Plans to hand 10-year prison sentences to travellers who try to evade coronavirus quarantine rules have been criticised by legal experts and a senior Tory who branded them “utterly ridiculous”.
Sir Charles Walker said Health Secretary Matt Hancock had announced a plan that “demeans his office” and told Boris Johnson to rein in Cabinet ministers “very, very quickly”.
The influential vice chairman of the 1922 Committee of Conservative MPs also accused ministers of “robbing people of hope” after Transport Secretary Grant Shapps said it was “too soon” for Britons to book a domestic holiday.
Sir Jonathan Jones, the former head of the Government Legal Department, suggested no court would ever sentence someone to 10 years for lying on passenger locator forms.
People caught misreporting their movements could be fined £10,000 or jailed for 10 years under existing anti-forgery legislation amid moves to protect against new coronavirus strains emerging overseas, Downing Street said.
Mr Hancock announced that people returning to England from 33 “red list” destinations would have to pay £1,750 to quarantine for 10 days in Government-designated hotels.
Sir Charles told Sky News: “Utterly ridiculous thing for the Secretary of State of Health to say. Are we really going to lock people up for 10 years for being dishonest about the fact that they’ve been to Portugal?
“What a stupid thing to say, I mean a really stupid thing to say. That demeans his office and his position around the Cabinet table.”
The backbench MP also accused Mr Shapps of a “totally irresponsible” statement on holidays after the Transport Secretary suggested foreign trips will remain banned until “everybody” has had a coronavirus vaccine.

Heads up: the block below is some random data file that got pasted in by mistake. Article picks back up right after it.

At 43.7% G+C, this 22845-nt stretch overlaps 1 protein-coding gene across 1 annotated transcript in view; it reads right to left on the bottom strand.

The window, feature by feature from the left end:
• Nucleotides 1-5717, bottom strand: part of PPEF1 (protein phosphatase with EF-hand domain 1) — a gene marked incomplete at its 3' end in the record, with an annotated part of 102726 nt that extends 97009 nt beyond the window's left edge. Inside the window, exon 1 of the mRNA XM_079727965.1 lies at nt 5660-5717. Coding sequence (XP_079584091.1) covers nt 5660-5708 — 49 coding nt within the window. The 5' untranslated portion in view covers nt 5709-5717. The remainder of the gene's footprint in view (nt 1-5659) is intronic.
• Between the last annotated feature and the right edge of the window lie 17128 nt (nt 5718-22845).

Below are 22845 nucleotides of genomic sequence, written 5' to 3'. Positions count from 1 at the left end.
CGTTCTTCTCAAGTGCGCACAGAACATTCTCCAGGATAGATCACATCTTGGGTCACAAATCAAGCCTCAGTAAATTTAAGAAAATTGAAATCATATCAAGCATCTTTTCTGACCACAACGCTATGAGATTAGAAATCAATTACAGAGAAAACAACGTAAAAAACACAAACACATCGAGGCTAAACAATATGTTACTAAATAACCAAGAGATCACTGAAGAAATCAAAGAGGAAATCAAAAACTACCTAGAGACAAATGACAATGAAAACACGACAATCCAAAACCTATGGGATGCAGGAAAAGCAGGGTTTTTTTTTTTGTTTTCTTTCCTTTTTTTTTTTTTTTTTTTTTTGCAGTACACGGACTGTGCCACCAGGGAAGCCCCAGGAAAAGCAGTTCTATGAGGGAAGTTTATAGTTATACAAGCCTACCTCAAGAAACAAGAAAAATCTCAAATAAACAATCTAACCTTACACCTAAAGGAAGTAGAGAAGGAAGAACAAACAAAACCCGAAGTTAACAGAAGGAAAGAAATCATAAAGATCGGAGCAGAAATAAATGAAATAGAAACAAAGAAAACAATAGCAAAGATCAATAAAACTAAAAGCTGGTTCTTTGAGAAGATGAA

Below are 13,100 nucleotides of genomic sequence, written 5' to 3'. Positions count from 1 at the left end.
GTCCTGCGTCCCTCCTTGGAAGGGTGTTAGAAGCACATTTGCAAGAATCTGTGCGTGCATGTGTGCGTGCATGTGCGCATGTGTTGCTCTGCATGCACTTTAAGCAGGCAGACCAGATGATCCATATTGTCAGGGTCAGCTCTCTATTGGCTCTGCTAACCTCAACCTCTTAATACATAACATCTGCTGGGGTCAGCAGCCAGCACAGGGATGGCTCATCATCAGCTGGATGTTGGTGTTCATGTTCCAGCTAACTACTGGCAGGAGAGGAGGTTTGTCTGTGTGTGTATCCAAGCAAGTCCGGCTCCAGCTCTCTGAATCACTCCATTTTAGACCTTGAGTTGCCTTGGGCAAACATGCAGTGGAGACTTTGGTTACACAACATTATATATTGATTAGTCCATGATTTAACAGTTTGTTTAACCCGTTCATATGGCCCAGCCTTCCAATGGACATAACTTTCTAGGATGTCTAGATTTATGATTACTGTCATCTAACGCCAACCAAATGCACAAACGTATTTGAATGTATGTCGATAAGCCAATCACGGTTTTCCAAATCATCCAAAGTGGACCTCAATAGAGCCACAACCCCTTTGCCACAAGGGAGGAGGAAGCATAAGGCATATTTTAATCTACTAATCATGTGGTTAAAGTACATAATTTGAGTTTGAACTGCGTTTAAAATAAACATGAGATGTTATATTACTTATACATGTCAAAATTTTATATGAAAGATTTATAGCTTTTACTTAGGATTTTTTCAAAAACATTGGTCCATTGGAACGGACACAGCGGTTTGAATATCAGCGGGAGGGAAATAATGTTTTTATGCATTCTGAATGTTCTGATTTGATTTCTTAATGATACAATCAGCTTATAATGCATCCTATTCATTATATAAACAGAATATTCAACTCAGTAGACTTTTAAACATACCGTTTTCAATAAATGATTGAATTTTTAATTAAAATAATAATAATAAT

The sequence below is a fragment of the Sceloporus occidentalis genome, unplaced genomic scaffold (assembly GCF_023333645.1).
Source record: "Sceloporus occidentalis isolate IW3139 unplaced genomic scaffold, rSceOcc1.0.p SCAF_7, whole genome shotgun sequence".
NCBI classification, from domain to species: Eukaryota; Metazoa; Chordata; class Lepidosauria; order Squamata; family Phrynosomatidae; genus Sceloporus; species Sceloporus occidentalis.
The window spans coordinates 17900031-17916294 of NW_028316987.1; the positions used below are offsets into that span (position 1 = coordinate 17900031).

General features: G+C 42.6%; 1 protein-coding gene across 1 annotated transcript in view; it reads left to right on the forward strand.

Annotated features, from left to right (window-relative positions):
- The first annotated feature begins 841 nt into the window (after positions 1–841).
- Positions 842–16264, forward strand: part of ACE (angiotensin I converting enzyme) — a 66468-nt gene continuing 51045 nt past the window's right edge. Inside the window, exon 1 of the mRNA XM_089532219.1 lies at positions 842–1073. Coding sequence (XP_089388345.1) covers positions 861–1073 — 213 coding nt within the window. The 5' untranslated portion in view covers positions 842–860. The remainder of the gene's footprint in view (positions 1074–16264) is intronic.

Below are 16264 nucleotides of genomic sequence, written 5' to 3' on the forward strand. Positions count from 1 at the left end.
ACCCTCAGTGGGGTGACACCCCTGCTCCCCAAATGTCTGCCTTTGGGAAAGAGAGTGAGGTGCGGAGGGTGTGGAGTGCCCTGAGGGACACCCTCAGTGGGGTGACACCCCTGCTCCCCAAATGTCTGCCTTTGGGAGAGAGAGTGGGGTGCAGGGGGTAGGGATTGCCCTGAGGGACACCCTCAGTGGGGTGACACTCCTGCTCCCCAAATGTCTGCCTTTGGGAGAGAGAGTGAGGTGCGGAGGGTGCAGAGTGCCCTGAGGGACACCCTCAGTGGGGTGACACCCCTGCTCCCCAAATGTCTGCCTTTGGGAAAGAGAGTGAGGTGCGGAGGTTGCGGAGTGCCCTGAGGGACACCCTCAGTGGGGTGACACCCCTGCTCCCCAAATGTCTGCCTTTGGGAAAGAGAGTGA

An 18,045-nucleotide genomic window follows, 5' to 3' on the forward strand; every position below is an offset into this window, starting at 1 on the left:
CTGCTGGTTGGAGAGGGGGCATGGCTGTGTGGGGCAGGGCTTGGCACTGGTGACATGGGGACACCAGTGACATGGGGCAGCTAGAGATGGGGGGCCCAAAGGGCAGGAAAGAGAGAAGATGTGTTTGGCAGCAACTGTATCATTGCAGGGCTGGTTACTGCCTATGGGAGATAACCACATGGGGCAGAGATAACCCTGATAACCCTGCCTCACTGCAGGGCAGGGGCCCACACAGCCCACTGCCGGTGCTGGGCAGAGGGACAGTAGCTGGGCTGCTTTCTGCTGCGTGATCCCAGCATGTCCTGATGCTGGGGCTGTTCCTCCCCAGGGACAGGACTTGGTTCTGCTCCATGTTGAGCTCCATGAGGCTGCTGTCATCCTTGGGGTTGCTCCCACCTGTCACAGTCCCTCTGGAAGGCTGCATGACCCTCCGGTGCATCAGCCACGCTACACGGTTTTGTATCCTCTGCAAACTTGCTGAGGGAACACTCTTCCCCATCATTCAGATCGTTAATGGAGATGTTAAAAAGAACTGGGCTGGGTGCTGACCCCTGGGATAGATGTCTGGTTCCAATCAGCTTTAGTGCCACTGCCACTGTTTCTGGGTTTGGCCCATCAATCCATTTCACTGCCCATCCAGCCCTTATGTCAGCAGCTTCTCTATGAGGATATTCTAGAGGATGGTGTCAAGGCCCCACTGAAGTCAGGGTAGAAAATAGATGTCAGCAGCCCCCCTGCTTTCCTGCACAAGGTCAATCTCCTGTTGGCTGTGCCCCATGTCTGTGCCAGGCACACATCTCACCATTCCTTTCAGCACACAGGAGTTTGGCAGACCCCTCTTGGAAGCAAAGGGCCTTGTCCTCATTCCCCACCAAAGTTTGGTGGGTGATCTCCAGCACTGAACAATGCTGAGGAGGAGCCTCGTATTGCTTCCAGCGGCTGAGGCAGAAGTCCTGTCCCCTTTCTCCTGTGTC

“What the Government is doing now is bordering on the very dangerous, to be perfectly honest. It is robbing people of hope, it is robbing people of something to look forward to, and it is very, very stupid and very, very short-sighted,” Sir Charles added.
“I don’t hold the Prime Minister responsible for this but I do hold his secretaries of state responsible for this and he needs to rein them in very, very quickly.”
Legal critics said the penalties are disproportionate to the offence, with former Supreme Court justice Lord Sumption arguing the penalties are more severe than those for some violent or sexual offences.
Sir Jonathan, who resigned as the permanent secretary of the Government Legal Department in September, tweeted: “If anyone is EVER sentenced to 10 years for lying on the form, I will eat a face mask. (A clean one, I’m not mad.)”
Former Conservative attorney general Dominic Grieve said 10-year jail terms were a “mistake” which would never be used by the courts.
“The reality is that nobody would get such a sentence anyway, the courts are simply not going to impose it,” he told BBC Radio 4’s Today programme.
However, Mr Shapps said the public would expect strong action if lives were put at risk by people bringing dangerous new variants into the country.
“I do think it is serious if people put others in danger by deliberately misleading and saying that you weren’t in Brazil or South Africa, or one of the red list countries,” he told BBC Breakfast.
“I think the British public would expect pretty strong action because we’re not talking now just about, ‘Oh there’s a lot of coronavirus in that country and you might bring some more of it back when we already have plenty of it here’.
“What we’re talking about now are the mutations, the variants, and that is a different matter, because we don’t want to be in a situation where we later on discover that there’s a problem with vaccines.”
Chief scientific adviser Sir Patrick Vallance said it is crucial to ease restrictions “cautiously” to measure the effects, adding: “The virus isn’t going to be particularly interested in dates.”
Mr Johnson defended his approach during a Downing Street press conference.
“What businesses up and down the country are going to want is a cautious and measured approach that is pragmatic and one that we don’t have to retreat from or reverse,” he said.
No 10 said there is no requirement for MPs to vote on the move to impose jail sentences on travellers who flout the rules because they would be convicted under current laws.
“We’re using existing legislation under the Forgery and Counterfeiting Act 1981 so there’s no requirement for a vote,” the Prime Minister’s official spokesman said.
The lack of a vote will spare the Government a further embarrassing rebellion on coronavirus restrictions.
The latest one came on Wednesday when 24 Tory MPs opposed regulations which increased fines for people caught at house parties and allowed police extra powers to access Test and Trace data.